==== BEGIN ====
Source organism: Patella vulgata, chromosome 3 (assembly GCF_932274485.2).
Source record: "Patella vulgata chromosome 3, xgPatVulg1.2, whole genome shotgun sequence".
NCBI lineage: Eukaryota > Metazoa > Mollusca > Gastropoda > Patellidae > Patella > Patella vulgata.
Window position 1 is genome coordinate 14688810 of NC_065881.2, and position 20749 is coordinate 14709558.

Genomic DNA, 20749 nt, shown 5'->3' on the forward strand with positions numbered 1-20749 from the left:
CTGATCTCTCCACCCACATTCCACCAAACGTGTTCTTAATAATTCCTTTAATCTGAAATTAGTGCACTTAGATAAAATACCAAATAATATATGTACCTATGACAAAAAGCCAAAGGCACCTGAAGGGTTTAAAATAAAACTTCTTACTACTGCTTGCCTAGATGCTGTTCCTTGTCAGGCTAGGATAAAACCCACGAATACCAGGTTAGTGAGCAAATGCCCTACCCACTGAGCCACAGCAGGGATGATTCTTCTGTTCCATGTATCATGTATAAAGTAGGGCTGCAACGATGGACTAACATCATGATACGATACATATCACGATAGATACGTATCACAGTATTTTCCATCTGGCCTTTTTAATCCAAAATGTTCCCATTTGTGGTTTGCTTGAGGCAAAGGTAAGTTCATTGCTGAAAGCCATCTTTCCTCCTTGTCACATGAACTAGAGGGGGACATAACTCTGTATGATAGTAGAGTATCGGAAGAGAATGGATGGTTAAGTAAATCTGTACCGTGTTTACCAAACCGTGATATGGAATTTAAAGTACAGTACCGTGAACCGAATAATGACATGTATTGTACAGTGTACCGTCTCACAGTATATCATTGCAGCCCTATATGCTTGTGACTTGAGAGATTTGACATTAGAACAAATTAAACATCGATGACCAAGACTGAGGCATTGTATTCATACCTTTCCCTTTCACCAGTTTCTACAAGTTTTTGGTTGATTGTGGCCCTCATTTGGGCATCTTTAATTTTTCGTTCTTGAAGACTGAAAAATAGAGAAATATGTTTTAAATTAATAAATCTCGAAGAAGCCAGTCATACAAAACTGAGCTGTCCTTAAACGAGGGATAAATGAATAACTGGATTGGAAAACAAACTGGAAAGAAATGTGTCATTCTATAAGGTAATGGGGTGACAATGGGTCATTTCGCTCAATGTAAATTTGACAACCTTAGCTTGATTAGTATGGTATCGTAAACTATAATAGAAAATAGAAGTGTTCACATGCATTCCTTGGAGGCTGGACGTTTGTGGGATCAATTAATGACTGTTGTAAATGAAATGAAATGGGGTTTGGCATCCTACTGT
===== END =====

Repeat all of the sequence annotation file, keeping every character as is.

Source organism: Patella vulgata, chromosome 3 (assembly GCF_932274485.2).
Source record: "Patella vulgata chromosome 3, xgPatVulg1.2, whole genome shotgun sequence".
NCBI lineage: Eukaryota > Metazoa > Mollusca > Gastropoda > Patellidae > Patella > Patella vulgata.
Window position 1 is genome coordinate 14688810 of NC_065881.2, and position 20749 is coordinate 14709558.

Genomic DNA, 20749 nt, shown 5'->3' on the forward strand with positions numbered 1-20749 from the left:
CTGATCTCTCCACCCACATTCCACCAAACGTGTTCTTAATAATTCCTTTAATCTGAAATTAGTGCACTTAGATAAAATACCAAATAATATATGTACCTATGACAAAAAGCCAAAGGCACCTGAAGGGTTTAAAATAAAACTTCTTACTACTGCTTGCCTAGATGCTGTTCCTTGTCAGGCTAGGATAAAACCCACGAATACCAGGTTAGTGAGCAAATGCCCTACCCACTGAGCCACAGCAGGGATGATTCTTCTGTTCCATGTATCATGTATAAAGTAGGGCTGCAACGATGGACTAACATCATGATACGATACATATCACGATAGATACGTATCACAGTATTTTCCATCTGGCCTTTTTAATCCAAAATGTTCCCATTTGTGGTTTGCTTGAGGCAAAGGTAAGTTCATTGCTGAAAGCCATCTTTCCTCCTTGTCACATGAACTAGAGGGGGACATAACTCTGTATGATAGTAGAGTATCGGAAGAGAATGGATGGTTAAGTAAATCTGTACCGTGTTTACCAAACCGTGATATGGAATTTAAAGTACAGTACCGTGAACCGAATAATGACATGTATTGTACAGTGTACCGTCTCACAGTATATCATTGCAGCCCTATATGCTTGTGACTTGAGAGATTTGACATTAGAACAAATTAAACATCGATGACCAAGACTGAGGCATTGTATTCATACCTTTCCCTTTCACCAGTTTCTACAAGTTTTTGGTTGATTGTGGCCCTCATTTGGGCATCTTTAATTTTTCGTTCTTGAAGACTGAAAAATAGAGAAATATGTTTTAAATTAATAAATCTCGAAGAAGCCAGTCATACAAAACTGAGCTGTCCTTAAACGAGGGATAAATGAATAACTGGATTGGAAAACAAACTGGAAAGAAATGTGTCATTCTATAAGGTAATGGGGTGACAATGGGTCATTTCGCTCAATGTAAATTTGACAACCTTAGCTTGATTAGTATGGTATCGTAAACTATAATAGAAAATAGAAGTGTTCACATGCATTCCTTGGAGGCTGGACGTTTGTGGGATCAATTAATGACTGTTGTAAATGAAATGAAATGGGGTTTGGCATCCTACTGT